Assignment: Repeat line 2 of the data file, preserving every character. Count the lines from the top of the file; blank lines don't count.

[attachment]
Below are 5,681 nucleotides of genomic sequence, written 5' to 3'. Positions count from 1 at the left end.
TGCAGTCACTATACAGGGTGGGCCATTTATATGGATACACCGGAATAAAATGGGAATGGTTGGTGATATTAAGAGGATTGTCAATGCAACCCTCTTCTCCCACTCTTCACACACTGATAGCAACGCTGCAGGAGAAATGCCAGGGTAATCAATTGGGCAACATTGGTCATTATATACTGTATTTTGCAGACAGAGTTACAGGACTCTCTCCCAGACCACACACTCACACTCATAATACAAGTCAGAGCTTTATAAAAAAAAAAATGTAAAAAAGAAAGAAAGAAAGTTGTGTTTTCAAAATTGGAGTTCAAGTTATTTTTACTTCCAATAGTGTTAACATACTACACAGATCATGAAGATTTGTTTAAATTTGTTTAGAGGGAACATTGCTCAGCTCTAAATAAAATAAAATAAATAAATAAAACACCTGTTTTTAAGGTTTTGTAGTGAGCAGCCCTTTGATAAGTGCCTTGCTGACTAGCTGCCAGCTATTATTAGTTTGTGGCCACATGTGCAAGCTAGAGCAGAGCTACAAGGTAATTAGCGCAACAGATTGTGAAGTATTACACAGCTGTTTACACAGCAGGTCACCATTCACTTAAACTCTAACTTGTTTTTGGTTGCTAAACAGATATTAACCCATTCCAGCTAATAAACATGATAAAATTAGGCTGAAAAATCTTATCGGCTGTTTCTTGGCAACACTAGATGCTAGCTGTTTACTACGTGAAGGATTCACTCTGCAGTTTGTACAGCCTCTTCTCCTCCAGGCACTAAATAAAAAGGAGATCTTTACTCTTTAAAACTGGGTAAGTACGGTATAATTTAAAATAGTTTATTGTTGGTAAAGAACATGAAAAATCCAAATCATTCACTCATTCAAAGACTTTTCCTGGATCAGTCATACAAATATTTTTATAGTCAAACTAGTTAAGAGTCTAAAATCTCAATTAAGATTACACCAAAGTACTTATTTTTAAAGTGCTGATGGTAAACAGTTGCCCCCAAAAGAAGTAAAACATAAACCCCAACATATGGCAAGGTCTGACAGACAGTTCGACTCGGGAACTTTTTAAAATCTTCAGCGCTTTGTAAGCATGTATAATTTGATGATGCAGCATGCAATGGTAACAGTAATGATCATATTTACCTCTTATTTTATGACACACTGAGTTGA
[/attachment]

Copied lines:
TGCAGTCACTATACAGGGTGGGCCATTTATATGGATACACCGGAATAAAATGGGAATGGTTGGTGATATTAAGAGGATTGTCAATGCAACCCTCTTCTCCCACTCTTCACACACTGATAGCAACGCTGCAGGAGAAATGCCAGGGTAATCAATTGGGCAACATTGGTCATTATATACTGTATTTTGCAGACAGAGTTACAGGACTCTCTCCCAGACCACACACTCACACTCATAATACAAGTCAGAGCTTTATAAAAAAAAAAATGTAAAAAAGAAAGAAAGAAAGTTGTGTTTTCAAAATTGGAGTTCAAGTTATTTTTACTTCCAATAGTGTTAACATACTACACAGATCATGAAGATTTGTTTAAATTTGTTTAGAGGGAACATTGCTCAGCTCTAAATAAAATAAAATAAATAAATAAAACACCTGTTTTTAAGGTTTTGTAGTGAGCAGCCCTTTGATAAGTGCCTTGCTGACTAGCTGCCAGCTATTATTAGTTTGTGGCCACATGTGCAAGCTAGAGCAGAGCTACAAGGTAATTAGCGCAACAGATTGTGAAGTATTACACAGCTGTTTACACAGCAGGTCACCATTCACTTAAACTCTAACTTGTTTTTGGTTGCTAAACAGATATTAACCCATTCCAGCTAATAAACATGATAAAATTAGGCTGAAAAATCTTATCGGCTGTTTCTTGGCAACACTAGATGCTAGCTGTTTACTACGTGAAGGATTCACTCTGCAGTTTGTACAGCCTCTTCTCCTCCAGGCACTAAATAAAAAGGAGATCTTTACTCTTTAAAACTGGGTAAGTACGGTATAATTTAAAATAGTTTATTGTTGGTAAAGAACATGAAAAATCCAAATCATTCACTCATTCAAAGACTTTTCCTGGATCAGTCATACAAATATTTTTATAGTCAAACTAGTTAAGAGTCTAAAATCTCAATTAAGATTACACCAAAGTACTTATTTTTAAAGTGCTGATGGTAAACAGTTGCCCCCAAAAGAAGTAAAACATAAACCCCAACATATGGCAAGGTCTGACAGACAGTTCGACTCGGGAACTTTTTAAAATCTTCAGCGCTTTGTAAGCATGTATAATTTGATGATGCAGCATGCAATGGTAACAGTAATGATCATATTTACCTCTTATTTTATGACACACTGAGTTGA